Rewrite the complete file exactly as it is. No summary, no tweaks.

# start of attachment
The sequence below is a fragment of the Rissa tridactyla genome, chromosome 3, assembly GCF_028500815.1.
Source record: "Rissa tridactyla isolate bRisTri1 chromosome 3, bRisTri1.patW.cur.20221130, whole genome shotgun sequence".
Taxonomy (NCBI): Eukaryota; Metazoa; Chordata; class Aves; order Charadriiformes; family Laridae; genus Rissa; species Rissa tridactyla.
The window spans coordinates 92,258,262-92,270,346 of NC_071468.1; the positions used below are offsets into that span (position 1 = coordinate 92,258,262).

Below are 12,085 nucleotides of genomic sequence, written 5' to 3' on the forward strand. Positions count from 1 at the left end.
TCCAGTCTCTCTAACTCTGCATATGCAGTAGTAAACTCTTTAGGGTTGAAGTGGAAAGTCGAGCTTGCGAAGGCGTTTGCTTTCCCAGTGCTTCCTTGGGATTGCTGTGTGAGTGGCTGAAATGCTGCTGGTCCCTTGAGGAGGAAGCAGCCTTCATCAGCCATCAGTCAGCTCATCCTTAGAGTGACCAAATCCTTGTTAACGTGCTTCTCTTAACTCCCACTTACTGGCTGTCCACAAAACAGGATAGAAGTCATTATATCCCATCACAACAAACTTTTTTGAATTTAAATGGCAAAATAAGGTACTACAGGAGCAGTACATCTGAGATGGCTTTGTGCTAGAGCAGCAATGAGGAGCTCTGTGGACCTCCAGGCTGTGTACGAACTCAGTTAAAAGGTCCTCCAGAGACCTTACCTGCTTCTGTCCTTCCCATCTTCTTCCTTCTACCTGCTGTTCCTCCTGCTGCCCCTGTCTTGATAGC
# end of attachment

The sequence below is a fragment of the Rissa tridactyla genome, chromosome 3, assembly GCF_028500815.1.
Source record: "Rissa tridactyla isolate bRisTri1 chromosome 3, bRisTri1.patW.cur.20221130, whole genome shotgun sequence".
Taxonomy (NCBI): Eukaryota; Metazoa; Chordata; class Aves; order Charadriiformes; family Laridae; genus Rissa; species Rissa tridactyla.
The window spans coordinates 92,258,262-92,270,346 of NC_071468.1; the positions used below are offsets into that span (position 1 = coordinate 92,258,262).

Below are 12,085 nucleotides of genomic sequence, written 5' to 3' on the forward strand. Positions count from 1 at the left end.
TCCAGTCTCTCTAACTCTGCATATGCAGTAGTAAACTCTTTAGGGTTGAAGTGGAAAGTCGAGCTTGCGAAGGCGTTTGCTTTCCCAGTGCTTCCTTGGGATTGCTGTGTGAGTGGCTGAAATGCTGCTGGTCCCTTGAGGAGGAAGCAGCCTTCATCAGCCATCAGTCAGCTCATCCTTAGAGTGACCAAATCCTTGTTAACGTGCTTCTCTTAACTCCCACTTACTGGCTGTCCACAAAACAGGATAGAAGTCATTATATCCCATCACAACAAACTTTTTTGAATTTAAATGGCAAAATAAGGTACTACAGGAGCAGTACATCTGAGATGGCTTTGTGCTAGAGCAGCAATGAGGAGCTCTGTGGACCTCCAGGCTGTGTACGAACTCAGTTAAAAGGTCCTCCAGAGACCTTACCTGCTTCTGTCCTTCCCATCTTCTTCCTTCTACCTGCTGTTCCTCCTGCTGCCCCTGTCTTGATAGC